Programmatic SEO Case Study of a Failed Project


  • Total pages on the website: 42000
  • Pages indexed in Google: 30000
  • Domain type: New
  • Ahrefs DR: 0.9
  • Referring Domains: 35
  • Backlinks: None
  • Project started: May 2022

In total, I have spent less than 10 hours working on the project. I just dumped all the data on the generated pages. Of course, it was going to be a disaster from the start.

But see if you can learn something from it.

How the site is doing currently

Impressions and clicks have come down to zero, which you can see in the below screenshot of Google Search Console.

Screenshot of Google Search Console for a programmatic SEO site

What I did (complete process)

Kindly note that I will not be going into the details of how I set up the data and WP All Import templates (maybe another post later).

1. Research

I spent just an hour, or possibly even less than that, doing research for the site. I just casually looked at other similar sites and the research was done.

The plan was to create a site related to mathematics and numbers by using the techniques of programmatic SEO. Within an hour, I finalized topics like:

  • Math table of numbers
  • Pi to certain decimal places
  • Numbers to Roman numerals
  • KPH to MPH conversions
  • Fractions of numbers, etc.
Google rich results as calculator

For most of these keywords, Google was already showing calculators (as you see in the above screenshot) and other types of rich results, but I selected the topics anyway.

2. Created the site in Hugo + Netlify

At first, I created the site using the Hugo static site generator and published 35,000 pages at once through Netlify. But as I tried publishing more pages, the build process started taking more than an hour, and eventually, it would fail.

If you want to learn more about my process of using SSGs for programmatic SEO, I have written another post that might help.

After a month, I decided to move to WordPress by using the WP All Import plugin. Thanks to Okii, who introduced me to the plugin.

3. Moved everything to WordPress

Moving to WordPress was straightforward:

  • Transferred all the previously used CSV data to Google Sheets
  • Used WP All Import for programmatically creating the pages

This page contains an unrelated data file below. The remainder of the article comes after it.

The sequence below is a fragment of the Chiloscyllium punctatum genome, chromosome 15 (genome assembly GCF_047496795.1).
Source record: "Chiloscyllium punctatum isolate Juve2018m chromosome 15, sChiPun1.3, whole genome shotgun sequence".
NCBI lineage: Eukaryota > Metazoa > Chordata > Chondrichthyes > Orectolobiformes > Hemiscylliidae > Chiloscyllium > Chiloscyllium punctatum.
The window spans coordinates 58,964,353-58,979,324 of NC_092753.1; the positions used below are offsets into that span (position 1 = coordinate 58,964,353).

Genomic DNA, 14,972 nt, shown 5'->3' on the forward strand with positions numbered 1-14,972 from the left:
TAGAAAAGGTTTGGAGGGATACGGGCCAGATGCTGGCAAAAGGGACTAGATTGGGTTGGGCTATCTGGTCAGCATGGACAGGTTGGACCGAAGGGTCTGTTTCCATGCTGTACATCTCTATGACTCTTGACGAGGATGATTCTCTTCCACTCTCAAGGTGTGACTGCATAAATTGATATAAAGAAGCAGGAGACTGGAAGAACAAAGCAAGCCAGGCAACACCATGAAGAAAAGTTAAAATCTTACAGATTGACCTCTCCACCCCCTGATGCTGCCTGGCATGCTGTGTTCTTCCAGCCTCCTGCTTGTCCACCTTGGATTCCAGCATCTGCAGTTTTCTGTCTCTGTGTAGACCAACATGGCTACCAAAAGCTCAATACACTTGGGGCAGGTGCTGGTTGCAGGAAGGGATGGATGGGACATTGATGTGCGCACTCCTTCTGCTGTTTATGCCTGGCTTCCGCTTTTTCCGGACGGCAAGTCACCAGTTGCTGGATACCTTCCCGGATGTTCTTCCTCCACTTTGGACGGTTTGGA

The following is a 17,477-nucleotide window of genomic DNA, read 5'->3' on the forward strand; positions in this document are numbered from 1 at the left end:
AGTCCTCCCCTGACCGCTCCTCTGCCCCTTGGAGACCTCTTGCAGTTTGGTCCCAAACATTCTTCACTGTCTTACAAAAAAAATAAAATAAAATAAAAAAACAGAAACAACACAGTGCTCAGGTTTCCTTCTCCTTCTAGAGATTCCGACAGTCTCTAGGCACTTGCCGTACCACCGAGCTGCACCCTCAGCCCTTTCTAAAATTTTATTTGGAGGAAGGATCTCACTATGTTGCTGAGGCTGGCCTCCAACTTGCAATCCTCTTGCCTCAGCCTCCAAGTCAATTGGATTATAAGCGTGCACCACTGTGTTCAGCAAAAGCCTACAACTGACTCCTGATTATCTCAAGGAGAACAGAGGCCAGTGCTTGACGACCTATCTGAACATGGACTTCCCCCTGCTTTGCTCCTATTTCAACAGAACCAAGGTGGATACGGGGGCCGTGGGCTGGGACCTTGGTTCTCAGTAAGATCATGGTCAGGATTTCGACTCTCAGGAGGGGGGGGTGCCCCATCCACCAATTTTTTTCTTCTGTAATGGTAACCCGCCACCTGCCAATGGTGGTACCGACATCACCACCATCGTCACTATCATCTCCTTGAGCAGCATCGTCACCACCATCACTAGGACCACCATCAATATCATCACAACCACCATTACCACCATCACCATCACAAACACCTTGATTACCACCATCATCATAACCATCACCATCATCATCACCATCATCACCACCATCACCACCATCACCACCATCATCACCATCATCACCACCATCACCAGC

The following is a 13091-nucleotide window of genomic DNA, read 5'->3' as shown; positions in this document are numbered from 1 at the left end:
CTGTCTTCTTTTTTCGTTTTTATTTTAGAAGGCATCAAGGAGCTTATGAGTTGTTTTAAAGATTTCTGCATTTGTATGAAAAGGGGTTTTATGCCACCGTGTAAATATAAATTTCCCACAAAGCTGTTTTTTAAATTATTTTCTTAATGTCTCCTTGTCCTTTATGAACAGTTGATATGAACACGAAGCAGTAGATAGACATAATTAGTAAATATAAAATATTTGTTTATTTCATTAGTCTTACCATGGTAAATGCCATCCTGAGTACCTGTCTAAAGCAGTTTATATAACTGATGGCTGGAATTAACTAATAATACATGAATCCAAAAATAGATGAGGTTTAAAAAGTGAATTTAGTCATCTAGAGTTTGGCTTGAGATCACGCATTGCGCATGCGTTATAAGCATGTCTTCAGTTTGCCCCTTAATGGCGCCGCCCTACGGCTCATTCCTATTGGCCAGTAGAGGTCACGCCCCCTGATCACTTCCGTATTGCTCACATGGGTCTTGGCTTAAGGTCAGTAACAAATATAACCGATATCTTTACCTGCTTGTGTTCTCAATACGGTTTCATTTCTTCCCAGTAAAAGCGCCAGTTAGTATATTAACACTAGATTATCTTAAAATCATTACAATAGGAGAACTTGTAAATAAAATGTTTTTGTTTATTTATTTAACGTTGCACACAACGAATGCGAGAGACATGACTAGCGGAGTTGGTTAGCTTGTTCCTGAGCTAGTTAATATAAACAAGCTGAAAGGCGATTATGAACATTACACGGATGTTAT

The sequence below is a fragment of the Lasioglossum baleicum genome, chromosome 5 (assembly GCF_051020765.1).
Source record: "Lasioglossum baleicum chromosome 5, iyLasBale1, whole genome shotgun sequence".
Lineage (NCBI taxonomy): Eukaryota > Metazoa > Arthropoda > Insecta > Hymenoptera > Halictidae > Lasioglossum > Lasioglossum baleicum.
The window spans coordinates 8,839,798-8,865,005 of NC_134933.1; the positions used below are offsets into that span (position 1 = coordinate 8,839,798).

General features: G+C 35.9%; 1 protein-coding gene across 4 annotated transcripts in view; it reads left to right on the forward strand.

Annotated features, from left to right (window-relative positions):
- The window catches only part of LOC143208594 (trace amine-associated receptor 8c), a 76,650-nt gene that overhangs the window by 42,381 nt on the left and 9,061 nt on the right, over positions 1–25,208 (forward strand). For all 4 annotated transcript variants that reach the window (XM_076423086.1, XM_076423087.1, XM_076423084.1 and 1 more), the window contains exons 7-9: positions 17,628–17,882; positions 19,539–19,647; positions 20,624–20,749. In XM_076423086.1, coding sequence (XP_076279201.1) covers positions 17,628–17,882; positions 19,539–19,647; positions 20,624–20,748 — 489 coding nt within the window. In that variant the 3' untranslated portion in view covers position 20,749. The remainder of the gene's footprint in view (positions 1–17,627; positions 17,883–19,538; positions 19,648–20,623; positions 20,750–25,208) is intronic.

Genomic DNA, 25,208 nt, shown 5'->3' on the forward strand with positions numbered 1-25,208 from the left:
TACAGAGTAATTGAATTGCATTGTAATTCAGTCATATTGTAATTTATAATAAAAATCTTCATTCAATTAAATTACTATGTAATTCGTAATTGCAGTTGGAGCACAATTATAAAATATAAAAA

• Copied the previously used template (Hugo one)
    • Connected the Google Sheets URL as a data source

The permalink structure was earlier /posts/post-name/ but I kept it as /post-name/ on WordPress. And used Cloudflare page rules for 301 redirecting old pages to the new ones.

The main reason for moving to WordPress was that the previous setup was not letting me add more than 35,000 pages. After moving to WordPress, I added 7,000 more pages, which was easy and smooth.

And before you ask, I published all the pages under “posts” on WordPress.

4. Hosted on DigitalOcean

To make sure the site loaded fast and passed the Core Web Vitals scores, I used OpenLiteSpeed WordPress on DigitalOcean. In fact, I host all my WordPress sites on DigitalOcean.

If you’d like, this DigitalOcean referral link will give you a $200 credit to your account.

5. Dealt with slow indexing

The indexing process was very slow, initially.

To deal with that, I added a “related posts” section in all the posts and created a system in Google Sheets and WP All Import to automatically create 3 related posts in each post.

And it did accelerate the indexing process. I added the internal links somewhere around August, and you can see the results in the below tweet.

Still, just know that Google takes time to index all the pages — maybe weeks and even months, depending on the domain’s link authority and content quality.

6. The complete stack

Here’s the complete pSEO stack that’s currently being used on the site:

  • Google Sheets — for data
  • WordPress — the CMS
    • Theme: Bright Mode
    • Plugins:
      • Akismet Anti-Spam — for managing spam comments and form entries
      • LiteSpeed Cache — the cache plugin
      • Yoast SEO — the SEO plugin
      • WP All Import Pro — for bulk page creation